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SewStylish Tunic

There’s  nothing like the phrase “month-long trip with one suitcase” for getting my attention, so I took one look at the “Comfy Cowl Top” article in the Winter 2010 SewStylish/Quick Stuff to Sew or Whatever — see note below and ran with it.

The idea is that the top in question (really a tunic), made in an interesting fabric, would work as a top layer, and equally well all by itself, covering a multitude of temperature/social situations.  Perfect!  I”d show you a picture of theirs, but I can’t find one online, and I’m not going to go through the hassle of scanning it.   Too bad — theirs is cute in a gold mesh.

I knew that I had just the right fabric for my version — A couple of years ago, I bought this light silk bouclé from Kashi at Metro Textile:

It was an unusual purchase for me (so bright!), but the colors were wonderful, so I couldn’t resist.  My mother-in-law also bought a length, which was quite adventuresome for her, as she leads an utterly monochromatic life, clotheswise.  The wonderful thing about this fabric was that it looked terrific on me (rosy skin tones) and just as wonderful on my  mother-in-law (for whom orange shades are most flattering).

My mother-in-law’s monochrome tendencies reasserted themselves once she got home, so I ended up buying her yardage, which meant that I had so much that I didn’t have to feel at all badly about experimenting with any of it!    So I took a yard, and washed it in the machine.  It’s the law in the Noile household:  silks must be washable.  Ditto for anything with which I travel.  This was the result:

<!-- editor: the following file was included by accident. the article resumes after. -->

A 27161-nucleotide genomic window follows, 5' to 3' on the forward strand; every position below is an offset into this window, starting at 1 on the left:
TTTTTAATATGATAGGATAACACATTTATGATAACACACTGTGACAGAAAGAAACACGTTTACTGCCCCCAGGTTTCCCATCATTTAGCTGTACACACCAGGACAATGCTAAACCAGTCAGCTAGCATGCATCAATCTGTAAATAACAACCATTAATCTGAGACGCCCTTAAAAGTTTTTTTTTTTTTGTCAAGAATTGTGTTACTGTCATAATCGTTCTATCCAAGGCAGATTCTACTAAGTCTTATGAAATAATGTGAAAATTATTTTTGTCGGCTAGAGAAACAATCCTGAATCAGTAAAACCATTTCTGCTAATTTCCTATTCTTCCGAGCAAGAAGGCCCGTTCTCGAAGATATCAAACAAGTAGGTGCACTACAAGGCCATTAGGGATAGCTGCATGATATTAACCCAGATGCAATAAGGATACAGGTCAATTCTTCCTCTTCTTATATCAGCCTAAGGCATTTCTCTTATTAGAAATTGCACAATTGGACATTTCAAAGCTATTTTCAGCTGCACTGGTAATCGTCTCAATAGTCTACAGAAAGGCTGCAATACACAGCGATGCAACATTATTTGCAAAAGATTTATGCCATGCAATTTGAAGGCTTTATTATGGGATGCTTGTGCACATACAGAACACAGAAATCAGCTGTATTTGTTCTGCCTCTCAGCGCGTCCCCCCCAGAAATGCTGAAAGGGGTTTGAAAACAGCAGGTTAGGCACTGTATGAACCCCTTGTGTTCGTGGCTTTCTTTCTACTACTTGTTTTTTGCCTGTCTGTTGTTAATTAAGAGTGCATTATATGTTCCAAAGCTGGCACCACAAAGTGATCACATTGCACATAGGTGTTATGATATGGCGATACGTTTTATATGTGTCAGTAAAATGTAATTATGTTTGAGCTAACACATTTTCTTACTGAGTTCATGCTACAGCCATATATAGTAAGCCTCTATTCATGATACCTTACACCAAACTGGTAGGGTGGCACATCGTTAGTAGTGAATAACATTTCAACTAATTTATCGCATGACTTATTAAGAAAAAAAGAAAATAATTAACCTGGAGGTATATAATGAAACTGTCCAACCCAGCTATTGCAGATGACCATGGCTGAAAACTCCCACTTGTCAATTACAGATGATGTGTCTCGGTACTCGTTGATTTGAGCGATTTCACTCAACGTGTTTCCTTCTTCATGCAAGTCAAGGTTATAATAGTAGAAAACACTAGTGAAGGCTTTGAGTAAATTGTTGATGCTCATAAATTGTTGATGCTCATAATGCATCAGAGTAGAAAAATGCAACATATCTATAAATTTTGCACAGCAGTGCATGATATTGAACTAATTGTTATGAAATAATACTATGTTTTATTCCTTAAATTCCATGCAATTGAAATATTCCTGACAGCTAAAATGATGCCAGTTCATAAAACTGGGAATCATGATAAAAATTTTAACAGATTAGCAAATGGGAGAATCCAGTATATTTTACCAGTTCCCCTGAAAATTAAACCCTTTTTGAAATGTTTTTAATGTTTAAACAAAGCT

A denser weave, deepened colors, and oooh-la-la!  I loved it, and quickly tossed another couple of yards into the machine.  (Delicate, of course, and cold water wash always.)

I was lucky that the fabric was wide to begin with, and that I had lots, because, of course, there was a bunch of shrinkage.  I have notes somewhere, but the loss was probably a good 15%, maybe even a little more.  If Kashi’s prices hadn’t been so reasonable, this tunic would never have seen life!

The SewStylish pattern is very simple, and there are only three pieces:  the front, the back, and the cowl.  You either scale it up by hand using graph paper, or you take it to a copy shop and get it enlarged by 800 per cent.   I didn’t bother to scale the cowl, as all you really need for a rectangle are the dimensions.  There’s a center back seam, which I’d just eliminate whenever possible; there’s no good reason for it if your fabric is wide enough to accommodate the piece.

Construction couldn’t be simpler:  Make the cowl; sew the center back seam; sew the shoulder seams (I added twill tape to limit stretching);

sew the side seams; finish the armholes; hem.  The instructions call for finishing the armholes with “Seams Great”, but I couldn’t figure out why I’d ever want to do that, so I settled for serging and turning the edge under, then hand-stitching so that nothing showed on the right side.  (I used four threads to serge; this is a very ravelly fabric, and that fourth thread was extra security.)

The result was kind of cool:


(Forgive my poor duct tape dummy — she’s lopsided, too big, and needs replacing.  Not to mention that I’ve not perfectly arranged the tunic, which isn’t helping.)

The tunic fit nicely, and it was a lot of fun to wear (lighter than a sweater, a really nifty shell on its own, goes with everything, etc.), but there was a problem.  Here’s a side view of the original version, which hints at what’s at issue.  (Unfortunately, I didn’t take a picture of the original back):

You can’t tell for sure in this picture, or in the one published in the magazine, but the back is voluminous — really, really full.  Too full by waaay too much to ignore.  It traveled the distance from “interesting” to “baffling”, so I made a radical change.  After the fact.  Which, of course, destroyed the structural integrity of the garment, but, hey, it’s not as if I had a choice.